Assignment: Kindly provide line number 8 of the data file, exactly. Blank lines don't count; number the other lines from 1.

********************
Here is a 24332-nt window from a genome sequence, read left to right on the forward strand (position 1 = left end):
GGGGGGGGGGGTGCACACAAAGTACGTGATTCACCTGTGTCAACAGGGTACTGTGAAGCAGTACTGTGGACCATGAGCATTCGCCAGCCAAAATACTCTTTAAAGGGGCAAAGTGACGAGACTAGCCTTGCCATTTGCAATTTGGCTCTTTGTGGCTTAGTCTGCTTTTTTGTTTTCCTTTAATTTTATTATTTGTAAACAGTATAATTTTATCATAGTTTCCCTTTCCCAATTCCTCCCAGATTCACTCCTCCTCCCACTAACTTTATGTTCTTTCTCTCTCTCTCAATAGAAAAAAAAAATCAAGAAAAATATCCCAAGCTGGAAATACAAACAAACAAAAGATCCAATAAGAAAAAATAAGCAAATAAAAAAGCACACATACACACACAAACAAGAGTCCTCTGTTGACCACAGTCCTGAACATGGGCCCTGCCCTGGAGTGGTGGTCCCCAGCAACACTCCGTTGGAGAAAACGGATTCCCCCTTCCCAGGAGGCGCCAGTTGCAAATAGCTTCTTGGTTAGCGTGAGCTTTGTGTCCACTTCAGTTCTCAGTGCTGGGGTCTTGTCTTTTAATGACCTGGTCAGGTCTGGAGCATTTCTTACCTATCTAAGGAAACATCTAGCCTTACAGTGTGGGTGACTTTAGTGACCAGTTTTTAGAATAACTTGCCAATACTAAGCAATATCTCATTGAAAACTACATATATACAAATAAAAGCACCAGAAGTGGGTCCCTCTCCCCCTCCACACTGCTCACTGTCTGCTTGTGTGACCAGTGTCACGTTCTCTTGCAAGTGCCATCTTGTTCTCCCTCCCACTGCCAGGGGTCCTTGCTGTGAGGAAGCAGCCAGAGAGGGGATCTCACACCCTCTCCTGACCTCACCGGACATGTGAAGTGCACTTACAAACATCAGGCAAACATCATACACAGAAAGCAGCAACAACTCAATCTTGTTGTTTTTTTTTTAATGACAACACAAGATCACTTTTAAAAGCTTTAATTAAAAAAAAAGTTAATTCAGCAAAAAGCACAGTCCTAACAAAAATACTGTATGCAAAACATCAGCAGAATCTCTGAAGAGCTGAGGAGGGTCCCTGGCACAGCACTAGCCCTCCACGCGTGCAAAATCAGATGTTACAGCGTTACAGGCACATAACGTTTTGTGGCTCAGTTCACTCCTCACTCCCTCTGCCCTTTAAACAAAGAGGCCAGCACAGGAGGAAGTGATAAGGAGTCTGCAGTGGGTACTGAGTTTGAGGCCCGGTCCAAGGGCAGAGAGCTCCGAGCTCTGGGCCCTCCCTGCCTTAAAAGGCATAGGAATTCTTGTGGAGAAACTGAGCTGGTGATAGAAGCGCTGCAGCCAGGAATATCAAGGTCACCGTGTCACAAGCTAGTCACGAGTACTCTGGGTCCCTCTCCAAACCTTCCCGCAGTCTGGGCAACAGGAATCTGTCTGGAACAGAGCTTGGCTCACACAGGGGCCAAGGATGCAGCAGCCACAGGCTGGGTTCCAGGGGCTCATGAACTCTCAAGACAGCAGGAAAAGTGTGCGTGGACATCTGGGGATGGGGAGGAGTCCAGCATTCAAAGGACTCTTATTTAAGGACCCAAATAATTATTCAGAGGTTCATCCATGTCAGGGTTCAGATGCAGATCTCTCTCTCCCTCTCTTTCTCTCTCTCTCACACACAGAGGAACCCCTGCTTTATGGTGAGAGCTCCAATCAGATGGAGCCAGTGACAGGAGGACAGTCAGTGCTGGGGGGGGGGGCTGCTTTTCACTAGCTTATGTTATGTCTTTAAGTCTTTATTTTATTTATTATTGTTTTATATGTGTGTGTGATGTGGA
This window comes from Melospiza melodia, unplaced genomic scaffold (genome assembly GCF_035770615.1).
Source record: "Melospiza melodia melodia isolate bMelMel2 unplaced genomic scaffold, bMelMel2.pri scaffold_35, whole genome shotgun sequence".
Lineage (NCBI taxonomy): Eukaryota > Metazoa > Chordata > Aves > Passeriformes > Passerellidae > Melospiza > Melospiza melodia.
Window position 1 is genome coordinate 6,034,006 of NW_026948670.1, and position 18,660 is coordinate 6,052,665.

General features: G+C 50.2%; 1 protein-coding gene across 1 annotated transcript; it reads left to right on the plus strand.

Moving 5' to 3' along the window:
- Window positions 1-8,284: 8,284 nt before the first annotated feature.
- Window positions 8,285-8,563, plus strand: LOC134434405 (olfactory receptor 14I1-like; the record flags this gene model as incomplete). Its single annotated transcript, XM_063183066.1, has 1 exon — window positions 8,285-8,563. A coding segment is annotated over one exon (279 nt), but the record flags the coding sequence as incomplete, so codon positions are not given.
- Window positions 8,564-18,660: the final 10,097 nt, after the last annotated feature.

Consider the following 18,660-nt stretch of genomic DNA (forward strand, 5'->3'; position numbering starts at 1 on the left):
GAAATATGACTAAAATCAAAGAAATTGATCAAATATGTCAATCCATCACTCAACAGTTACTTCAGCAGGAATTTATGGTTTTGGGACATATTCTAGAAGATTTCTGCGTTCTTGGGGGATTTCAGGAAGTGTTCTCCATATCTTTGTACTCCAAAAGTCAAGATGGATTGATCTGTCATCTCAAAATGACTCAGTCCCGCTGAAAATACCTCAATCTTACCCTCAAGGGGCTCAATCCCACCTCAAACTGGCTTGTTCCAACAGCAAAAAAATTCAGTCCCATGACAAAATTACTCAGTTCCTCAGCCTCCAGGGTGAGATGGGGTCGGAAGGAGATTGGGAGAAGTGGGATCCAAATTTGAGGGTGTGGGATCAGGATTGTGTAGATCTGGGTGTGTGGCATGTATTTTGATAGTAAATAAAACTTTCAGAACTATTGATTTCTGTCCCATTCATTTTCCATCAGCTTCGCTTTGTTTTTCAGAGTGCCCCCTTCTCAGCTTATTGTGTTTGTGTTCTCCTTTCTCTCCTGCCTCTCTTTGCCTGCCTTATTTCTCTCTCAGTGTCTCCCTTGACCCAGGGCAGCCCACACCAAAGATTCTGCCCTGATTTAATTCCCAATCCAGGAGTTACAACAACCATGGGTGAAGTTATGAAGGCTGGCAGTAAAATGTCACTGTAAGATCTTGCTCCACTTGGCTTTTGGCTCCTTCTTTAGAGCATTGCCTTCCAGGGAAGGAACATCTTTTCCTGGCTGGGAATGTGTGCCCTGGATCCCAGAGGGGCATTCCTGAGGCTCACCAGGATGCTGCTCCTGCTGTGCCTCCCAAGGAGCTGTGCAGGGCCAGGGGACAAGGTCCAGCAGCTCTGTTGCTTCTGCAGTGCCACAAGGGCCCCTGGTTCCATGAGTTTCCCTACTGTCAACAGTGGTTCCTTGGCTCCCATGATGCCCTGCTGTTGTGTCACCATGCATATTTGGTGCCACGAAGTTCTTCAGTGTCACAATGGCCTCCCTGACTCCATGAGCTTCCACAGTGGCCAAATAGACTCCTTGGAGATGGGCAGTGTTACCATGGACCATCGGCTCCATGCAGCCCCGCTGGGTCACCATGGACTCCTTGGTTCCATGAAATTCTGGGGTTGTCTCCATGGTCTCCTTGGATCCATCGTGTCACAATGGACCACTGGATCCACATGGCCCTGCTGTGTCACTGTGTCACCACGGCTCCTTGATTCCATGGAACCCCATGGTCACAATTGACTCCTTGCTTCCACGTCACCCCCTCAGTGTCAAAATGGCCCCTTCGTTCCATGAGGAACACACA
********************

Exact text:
Moving 5' to 3' along the window: